The Stanford Graduate School of Business is one of the most prestigious MBA programs in the world and is currently ranked as the No. 1 business school in the United States by U.S. News & World Report. (It shares the top spot with Harvard.) Located in the heart of Silicon Valley, Stanford GSB is part of a community that includes many of the world’s most forward-looking companies, and the school has an ambitious vision of business as a force for social good. Pentagram redesigned Stanford Business magazine, the quarterly alumni publication, with a new format inspired by Stanford's commitment to innovation.
The designers worked closely with Stanford Business’s editor-in-chief Michael Freedman to develop the redesign. Freedman joined the publication from a background in news journalism, and true to the school’s mission, has re-imagined the alumni magazine with a format that is lively, engaging and impactful, and helps connect GSB to the world at large. The first issue of the redesign was launched in Spring 2013.
The new Stanford Business is designed to stand out with a distinctive look and feel. The dimensions of the magazine are slightly smaller than the existing format, making it more unique. The standard magazine sections—the front-of-book, departments and columns—have been eschewed for a structure inspired by the school’s motto: “Change Lives. Change Organizations. Change the World.” Articles and features are organized in three sections, “Lives,” “Organizations,” and “World,” which cover the various scales of business and how it is integrated into society. The look is bold and colorful, with a palette loosely based on the school’s new identity. Stanford is renowned for the beauty of its campus, and the design of the magazine is bright, clean and airy, as a way to evoke the quality of light of the California coast.
Each issue of the quarterly centers on a specific theme, like “Reinvention,” which was timed to the magazine’s relaunch, or “Balance,” the focus of the new issue. The covers interpret these themes in illustrations that are modern, positive and colorful. The themes are the only cover lines, and also appear “hidden” on the fore edge of the issue.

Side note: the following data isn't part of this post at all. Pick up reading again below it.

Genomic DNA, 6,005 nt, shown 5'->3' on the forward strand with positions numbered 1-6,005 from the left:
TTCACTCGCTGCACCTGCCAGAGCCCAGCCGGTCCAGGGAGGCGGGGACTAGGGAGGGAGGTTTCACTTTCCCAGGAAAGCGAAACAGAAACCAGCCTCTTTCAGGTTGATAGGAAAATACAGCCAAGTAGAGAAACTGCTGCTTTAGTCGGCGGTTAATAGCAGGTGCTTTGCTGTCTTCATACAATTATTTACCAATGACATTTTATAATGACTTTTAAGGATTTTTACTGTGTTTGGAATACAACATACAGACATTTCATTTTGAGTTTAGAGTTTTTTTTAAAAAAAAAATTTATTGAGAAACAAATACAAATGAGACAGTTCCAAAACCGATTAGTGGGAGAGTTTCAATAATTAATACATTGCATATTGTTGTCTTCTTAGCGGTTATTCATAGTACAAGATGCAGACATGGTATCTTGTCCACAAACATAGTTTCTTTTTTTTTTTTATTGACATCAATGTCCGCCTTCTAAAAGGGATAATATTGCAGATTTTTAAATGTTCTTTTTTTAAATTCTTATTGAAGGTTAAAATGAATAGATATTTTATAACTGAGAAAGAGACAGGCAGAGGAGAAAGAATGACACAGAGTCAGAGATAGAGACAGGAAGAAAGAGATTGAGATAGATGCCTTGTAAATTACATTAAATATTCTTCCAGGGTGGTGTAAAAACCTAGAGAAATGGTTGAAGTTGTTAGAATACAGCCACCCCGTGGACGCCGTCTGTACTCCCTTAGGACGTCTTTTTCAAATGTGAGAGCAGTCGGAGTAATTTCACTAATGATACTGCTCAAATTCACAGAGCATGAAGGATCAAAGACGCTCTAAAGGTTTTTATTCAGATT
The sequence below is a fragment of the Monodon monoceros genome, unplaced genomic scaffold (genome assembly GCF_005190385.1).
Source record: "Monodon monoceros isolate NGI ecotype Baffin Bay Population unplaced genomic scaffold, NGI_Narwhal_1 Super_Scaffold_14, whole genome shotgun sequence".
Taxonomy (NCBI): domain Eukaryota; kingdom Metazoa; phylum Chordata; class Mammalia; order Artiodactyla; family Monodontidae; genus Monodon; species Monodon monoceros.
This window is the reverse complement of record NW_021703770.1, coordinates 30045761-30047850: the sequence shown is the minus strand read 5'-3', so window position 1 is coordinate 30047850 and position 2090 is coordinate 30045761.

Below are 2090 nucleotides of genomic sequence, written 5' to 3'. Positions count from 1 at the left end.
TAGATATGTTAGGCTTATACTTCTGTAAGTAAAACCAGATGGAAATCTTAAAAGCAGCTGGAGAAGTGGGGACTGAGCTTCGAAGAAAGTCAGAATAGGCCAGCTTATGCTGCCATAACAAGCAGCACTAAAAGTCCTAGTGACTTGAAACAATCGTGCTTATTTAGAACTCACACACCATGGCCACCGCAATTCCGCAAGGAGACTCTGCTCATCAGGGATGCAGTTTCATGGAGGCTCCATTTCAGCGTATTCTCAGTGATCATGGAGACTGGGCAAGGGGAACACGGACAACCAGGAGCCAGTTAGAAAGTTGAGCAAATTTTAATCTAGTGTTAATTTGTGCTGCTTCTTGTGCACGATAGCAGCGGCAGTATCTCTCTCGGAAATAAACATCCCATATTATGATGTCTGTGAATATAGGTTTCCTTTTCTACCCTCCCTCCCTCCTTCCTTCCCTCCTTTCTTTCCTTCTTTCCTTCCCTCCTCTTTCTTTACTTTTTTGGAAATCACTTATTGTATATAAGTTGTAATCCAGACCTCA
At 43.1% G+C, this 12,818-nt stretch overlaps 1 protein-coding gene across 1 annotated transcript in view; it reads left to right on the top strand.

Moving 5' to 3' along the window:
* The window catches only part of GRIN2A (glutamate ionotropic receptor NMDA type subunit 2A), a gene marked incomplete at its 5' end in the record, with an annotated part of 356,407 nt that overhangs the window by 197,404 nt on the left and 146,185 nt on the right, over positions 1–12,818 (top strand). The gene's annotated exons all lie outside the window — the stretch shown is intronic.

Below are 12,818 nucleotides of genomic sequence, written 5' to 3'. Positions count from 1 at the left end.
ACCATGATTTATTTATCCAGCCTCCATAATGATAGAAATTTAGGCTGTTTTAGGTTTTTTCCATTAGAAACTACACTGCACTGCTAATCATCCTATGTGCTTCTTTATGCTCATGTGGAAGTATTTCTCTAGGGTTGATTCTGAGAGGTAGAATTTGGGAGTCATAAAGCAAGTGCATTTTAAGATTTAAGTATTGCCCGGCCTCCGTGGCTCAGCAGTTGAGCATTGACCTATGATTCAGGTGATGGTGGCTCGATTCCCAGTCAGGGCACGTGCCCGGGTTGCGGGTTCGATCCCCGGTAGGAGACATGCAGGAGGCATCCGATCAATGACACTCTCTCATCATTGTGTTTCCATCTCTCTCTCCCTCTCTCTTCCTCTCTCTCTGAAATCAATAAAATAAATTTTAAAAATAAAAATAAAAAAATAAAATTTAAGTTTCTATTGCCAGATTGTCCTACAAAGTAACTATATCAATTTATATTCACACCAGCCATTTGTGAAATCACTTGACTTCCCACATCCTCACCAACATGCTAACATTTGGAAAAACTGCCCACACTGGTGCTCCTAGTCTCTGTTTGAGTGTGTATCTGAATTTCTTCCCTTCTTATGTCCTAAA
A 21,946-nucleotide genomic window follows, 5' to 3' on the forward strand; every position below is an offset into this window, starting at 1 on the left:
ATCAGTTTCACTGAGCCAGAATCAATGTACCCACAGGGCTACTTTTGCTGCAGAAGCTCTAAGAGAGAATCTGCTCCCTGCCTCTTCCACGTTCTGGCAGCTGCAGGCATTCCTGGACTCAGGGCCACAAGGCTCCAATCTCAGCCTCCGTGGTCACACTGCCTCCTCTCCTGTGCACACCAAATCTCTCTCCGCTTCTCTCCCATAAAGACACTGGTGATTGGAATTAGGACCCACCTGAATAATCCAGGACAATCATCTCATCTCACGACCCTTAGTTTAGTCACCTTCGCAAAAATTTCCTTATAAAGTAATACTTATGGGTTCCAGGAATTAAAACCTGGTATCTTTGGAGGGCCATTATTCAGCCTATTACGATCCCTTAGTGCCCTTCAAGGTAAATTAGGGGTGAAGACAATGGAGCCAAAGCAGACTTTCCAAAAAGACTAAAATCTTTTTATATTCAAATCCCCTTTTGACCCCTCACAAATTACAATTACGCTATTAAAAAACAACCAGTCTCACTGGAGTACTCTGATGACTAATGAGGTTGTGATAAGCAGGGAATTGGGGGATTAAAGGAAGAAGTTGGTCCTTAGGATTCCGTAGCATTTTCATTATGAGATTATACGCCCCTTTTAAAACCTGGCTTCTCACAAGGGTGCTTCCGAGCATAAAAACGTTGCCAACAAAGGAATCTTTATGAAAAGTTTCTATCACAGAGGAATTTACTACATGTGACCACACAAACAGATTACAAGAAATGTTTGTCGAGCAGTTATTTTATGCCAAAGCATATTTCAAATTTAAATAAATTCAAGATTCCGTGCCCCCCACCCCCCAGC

The content is wide-ranging, and most articles are short—only two to four pages in length—and include material repackaged from the magazine’s website. To accommodate these articles of varying length, the design uses a less conventional “stacking” grid rather than the traditional hanging grid. The columns echo the forms of business bar graphs, with bodies of copy rising or growing as needed to fill the space. The principal serif typefaces are Tiempos Headline and Tiempos Text, and Galaxie Polaris is the sans serif font. GrotzecCond is used for drop caps.
Images play an integral role in the redesign, and many articles open with visuals, rather than text. The designers worked on the project with consulting photo editor Ayanna Quint. The photography has been carefully edited for impact, and where possible, images of the campus or California locale are used to help reinforce the sense of place and connect to alumni readers. The photography is balanced by strong illustration that helps create a smart and contemporary tone.
Each issue is published in two versions: one that closes with a “Class Notes” section of alumni news; the other without, for a wider readership. The “Class Notes” section is introduced with a historic photograph from the magazine’s archives, followed by “Who, What, Where,” a double-page infographic that presents a map of the world with alumni news pointed out in various locations, and a run of figures (“By the Numbers”) that tie into alumni accomplishments. Another feature, “From the Archives,” reprints historic ephemera from the magazine’s past.
The magazine’s back page features “Exchange,” a monthly roundup of brief quotes from alumni, professors and visiting lecturers that tie into the theme of the issue. Versions with the “Class Notes” section wrap up with “Town Square,” which asks current students questions related to the theme.